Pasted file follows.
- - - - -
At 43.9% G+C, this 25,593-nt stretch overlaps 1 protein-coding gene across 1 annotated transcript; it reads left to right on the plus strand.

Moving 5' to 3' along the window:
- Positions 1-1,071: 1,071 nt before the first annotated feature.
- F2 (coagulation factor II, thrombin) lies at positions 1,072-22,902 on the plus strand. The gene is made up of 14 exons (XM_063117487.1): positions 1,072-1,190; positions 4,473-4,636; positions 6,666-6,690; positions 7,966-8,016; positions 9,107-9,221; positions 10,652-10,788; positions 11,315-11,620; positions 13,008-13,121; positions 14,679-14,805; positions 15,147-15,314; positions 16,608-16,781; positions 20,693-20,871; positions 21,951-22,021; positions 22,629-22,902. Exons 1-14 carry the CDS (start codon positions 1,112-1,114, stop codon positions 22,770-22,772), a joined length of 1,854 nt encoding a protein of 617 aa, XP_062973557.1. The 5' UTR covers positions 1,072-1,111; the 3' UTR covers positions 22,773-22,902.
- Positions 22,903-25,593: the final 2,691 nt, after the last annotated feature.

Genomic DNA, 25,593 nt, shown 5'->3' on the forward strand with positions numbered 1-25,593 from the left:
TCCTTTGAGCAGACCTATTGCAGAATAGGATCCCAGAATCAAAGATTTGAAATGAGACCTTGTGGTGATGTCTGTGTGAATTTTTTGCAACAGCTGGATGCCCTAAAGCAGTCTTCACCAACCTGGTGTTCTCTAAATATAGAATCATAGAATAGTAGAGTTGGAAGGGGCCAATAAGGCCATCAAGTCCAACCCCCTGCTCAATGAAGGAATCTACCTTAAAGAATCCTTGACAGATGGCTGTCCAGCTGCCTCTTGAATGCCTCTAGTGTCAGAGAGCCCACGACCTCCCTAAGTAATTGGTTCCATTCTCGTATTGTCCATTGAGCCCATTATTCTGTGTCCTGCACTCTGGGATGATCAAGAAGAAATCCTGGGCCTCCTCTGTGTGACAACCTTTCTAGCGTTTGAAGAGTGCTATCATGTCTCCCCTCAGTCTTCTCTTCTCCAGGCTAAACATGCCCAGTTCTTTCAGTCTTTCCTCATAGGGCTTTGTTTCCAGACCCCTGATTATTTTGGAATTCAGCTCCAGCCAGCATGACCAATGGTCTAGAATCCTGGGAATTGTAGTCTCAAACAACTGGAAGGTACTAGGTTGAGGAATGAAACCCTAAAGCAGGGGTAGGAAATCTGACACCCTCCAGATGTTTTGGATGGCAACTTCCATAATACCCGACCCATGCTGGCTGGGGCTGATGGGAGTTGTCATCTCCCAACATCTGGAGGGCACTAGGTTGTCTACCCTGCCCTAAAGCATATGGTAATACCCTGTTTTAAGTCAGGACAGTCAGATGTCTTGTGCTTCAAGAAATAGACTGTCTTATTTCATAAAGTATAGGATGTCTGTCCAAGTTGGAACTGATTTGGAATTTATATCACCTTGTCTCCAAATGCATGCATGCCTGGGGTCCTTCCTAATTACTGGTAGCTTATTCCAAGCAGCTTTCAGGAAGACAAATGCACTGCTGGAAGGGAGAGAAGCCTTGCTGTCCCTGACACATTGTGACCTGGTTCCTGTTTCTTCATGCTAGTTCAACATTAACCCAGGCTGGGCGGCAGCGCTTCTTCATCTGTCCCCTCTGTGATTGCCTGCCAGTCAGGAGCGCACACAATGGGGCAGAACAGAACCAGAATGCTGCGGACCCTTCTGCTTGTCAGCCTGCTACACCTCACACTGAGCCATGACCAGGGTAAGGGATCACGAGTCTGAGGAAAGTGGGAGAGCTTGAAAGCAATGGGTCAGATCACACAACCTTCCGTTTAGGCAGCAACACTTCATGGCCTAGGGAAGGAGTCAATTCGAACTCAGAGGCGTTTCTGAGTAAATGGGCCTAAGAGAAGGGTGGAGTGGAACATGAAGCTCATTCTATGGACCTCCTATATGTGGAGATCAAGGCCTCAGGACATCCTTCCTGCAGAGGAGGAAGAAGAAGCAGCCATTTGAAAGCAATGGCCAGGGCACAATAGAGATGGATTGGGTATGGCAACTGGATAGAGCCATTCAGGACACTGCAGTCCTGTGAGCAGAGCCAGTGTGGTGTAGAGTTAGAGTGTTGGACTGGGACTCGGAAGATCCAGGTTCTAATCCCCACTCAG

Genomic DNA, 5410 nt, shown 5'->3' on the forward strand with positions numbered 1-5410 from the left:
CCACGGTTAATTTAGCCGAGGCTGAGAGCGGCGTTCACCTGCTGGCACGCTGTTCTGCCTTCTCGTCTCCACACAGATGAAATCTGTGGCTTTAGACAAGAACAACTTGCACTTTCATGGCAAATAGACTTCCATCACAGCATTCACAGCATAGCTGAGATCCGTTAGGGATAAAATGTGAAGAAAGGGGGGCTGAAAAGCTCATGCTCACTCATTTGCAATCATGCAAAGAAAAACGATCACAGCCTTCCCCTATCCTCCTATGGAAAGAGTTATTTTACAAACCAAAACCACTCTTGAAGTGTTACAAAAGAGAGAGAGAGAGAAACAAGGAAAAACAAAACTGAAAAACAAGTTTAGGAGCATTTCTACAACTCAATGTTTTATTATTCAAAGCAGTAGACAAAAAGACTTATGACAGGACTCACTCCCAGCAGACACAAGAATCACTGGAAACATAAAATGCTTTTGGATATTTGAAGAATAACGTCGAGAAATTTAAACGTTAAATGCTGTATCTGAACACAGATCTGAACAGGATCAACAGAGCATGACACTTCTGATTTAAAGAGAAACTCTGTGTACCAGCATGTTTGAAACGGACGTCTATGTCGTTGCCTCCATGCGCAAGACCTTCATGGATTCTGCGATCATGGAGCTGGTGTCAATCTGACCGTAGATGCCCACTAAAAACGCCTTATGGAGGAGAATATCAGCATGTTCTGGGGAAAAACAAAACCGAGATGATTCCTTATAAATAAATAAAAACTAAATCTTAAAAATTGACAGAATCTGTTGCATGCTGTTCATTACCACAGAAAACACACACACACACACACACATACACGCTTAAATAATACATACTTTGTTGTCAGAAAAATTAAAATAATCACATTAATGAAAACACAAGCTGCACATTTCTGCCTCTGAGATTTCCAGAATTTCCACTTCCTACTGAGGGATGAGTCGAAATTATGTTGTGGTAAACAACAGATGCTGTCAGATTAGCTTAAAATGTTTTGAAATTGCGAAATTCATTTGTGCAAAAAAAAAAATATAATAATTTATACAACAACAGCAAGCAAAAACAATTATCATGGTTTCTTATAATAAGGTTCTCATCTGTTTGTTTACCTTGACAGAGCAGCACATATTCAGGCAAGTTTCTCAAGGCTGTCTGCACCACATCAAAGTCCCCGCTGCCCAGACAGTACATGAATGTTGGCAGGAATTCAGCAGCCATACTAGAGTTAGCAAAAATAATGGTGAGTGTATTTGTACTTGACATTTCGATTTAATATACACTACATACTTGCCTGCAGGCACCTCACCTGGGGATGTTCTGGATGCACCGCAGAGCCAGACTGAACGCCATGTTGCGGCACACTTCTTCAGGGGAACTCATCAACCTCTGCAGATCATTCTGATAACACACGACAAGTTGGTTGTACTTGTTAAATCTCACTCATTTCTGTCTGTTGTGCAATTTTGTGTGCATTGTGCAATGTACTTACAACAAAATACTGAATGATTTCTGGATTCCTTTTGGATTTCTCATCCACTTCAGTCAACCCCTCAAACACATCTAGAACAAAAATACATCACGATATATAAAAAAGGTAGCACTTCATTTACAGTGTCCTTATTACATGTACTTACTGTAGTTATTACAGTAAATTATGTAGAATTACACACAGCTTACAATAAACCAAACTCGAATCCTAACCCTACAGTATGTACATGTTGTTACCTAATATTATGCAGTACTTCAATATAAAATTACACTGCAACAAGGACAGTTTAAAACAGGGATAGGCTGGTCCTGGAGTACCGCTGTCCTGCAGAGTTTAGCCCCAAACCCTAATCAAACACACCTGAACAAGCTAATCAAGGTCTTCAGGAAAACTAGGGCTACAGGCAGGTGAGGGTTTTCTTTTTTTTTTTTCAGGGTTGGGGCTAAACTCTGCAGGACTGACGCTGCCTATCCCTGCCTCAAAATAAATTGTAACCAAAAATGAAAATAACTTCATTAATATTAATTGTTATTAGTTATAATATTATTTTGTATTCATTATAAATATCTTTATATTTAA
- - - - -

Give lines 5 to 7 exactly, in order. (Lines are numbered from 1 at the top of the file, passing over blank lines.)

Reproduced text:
- Positions 22,903-25,593: the final 2,691 nt, after the last annotated feature.

Genomic DNA, 25,593 nt, shown 5'->3' on the forward strand with positions numbered 1-25,593 from the left:
TCCTTTGAGCAGACCTATTGCAGAATAGGATCCCAGAATCAAAGATTTGAAATGAGACCTTGTGGTGATGTCTGTGTGAATTTTTTGCAACAGCTGGATGCCCTAAAGCAGTCTTCACCAACCTGGTGTTCTCTAAATATAGAATCATAGAATAGTAGAGTTGGAAGGGGCCAATAAGGCCATCAAGTCCAACCCCCTGCTCAATGAAGGAATCTACCTTAAAGAATCCTTGACAGATGGCTGTCCAGCTGCCTCTTGAATGCCTCTAGTGTCAGAGAGCCCACGACCTCCCTAAGTAATTGGTTCCATTCTCGTATTGTCCATTGAGCCCATTATTCTGTGTCCTGCACTCTGGGATGATCAAGAAGAAATCCTGGGCCTCCTCTGTGTGACAACCTTTCTAGCGTTTGAAGAGTGCTATCATGTCTCCCCTCAGTCTTCTCTTCTCCAGGCTAAACATGCCCAGTTCTTTCAGTCTTTCCTCATAGGGCTTTGTTTCCAGACCCCTGATTATTTTGGAATTCAGCTCCAGCCAGCATGACCAATGGTCTAGAATCCTGGGAATTGTAGTCTCAAACAACTGGAAGGTACTAGGTTGAGGAATGAAACCCTAAAGCAGGGGTAGGAAATCTGACACCCTCCAGATGTTTTGGATGGCAACTTCCATAATACCCGACCCATGCTGGCTGGGGCTGATGGGAGTTGTCATCTCCCAACATCTGGAGGGCACTAGGTTGTCTACCCTGCCCTAAAGCATATGGTAATACCCTGTTTTAAGTCAGGACAGTCAGATGTCTTGTGCTTCAAGAAATAGACTGTCTTATTTCATAAAGTATAGGATGTCTGTCCAAGTTGGAACTGATTTGGAATTTATATCACCTTGTCTCCAAATGCATGCATGCCTGGGGTCCTTCCTAATTACTGGTAGCTTATTCCAAGCAGCTTTCAGGAAGACAAATGCACTGCTGGAAGGGAGAGAAGCCTTGCTGTCCCTGACACATTGTGACCTGGTTCCTGTTTCTTCATGCTAGTTCAACATTAACCCAGGCTGGGCGGCAGCGCTTCTTCATCTGTCCCCTCTGTGATTGCCTGCCAGTCAGGAGCGCACACAATGGGGCAGAACAGAACCAGAATGCTGCGGACCCTTCTGCTTGTCAGCCTGCTACACCTCACACTGAGCCATGACCAGGGTAAGGGATCACGAGTCTGAGGAAAGTGGGAGAGCTTGAAAGCAATGGGTCAGATCACACAACCTTCCGTTTAGGCAGCAACACTTCATGGCCTAGGGAAGGAGTCAATTCGAACTCAGAGGCGTTTCTGAGTAAATGGGCCTAAGAGAAGGGTGGAGTGGAACATGAAGCTCATTCTATGGACCTCCTATATGTGGAGATCAAGGCCTCAGGACATCCTTCCTGCAGAGGAGGAAGAAGAAGCAGCCATTTGAAAGCAATGGCCAGGGCACAATAGAGATGGATTGGGTATGGCAACTGGATAGAGCCATTCAGGACACTGCAGTCCTGTGAGCAGAGCCAGTGTGGTGTAGAGTTAGAGTGTTGGACTGGGACTCGGAAGATCCAGGTTCTAATCCCCACTCAG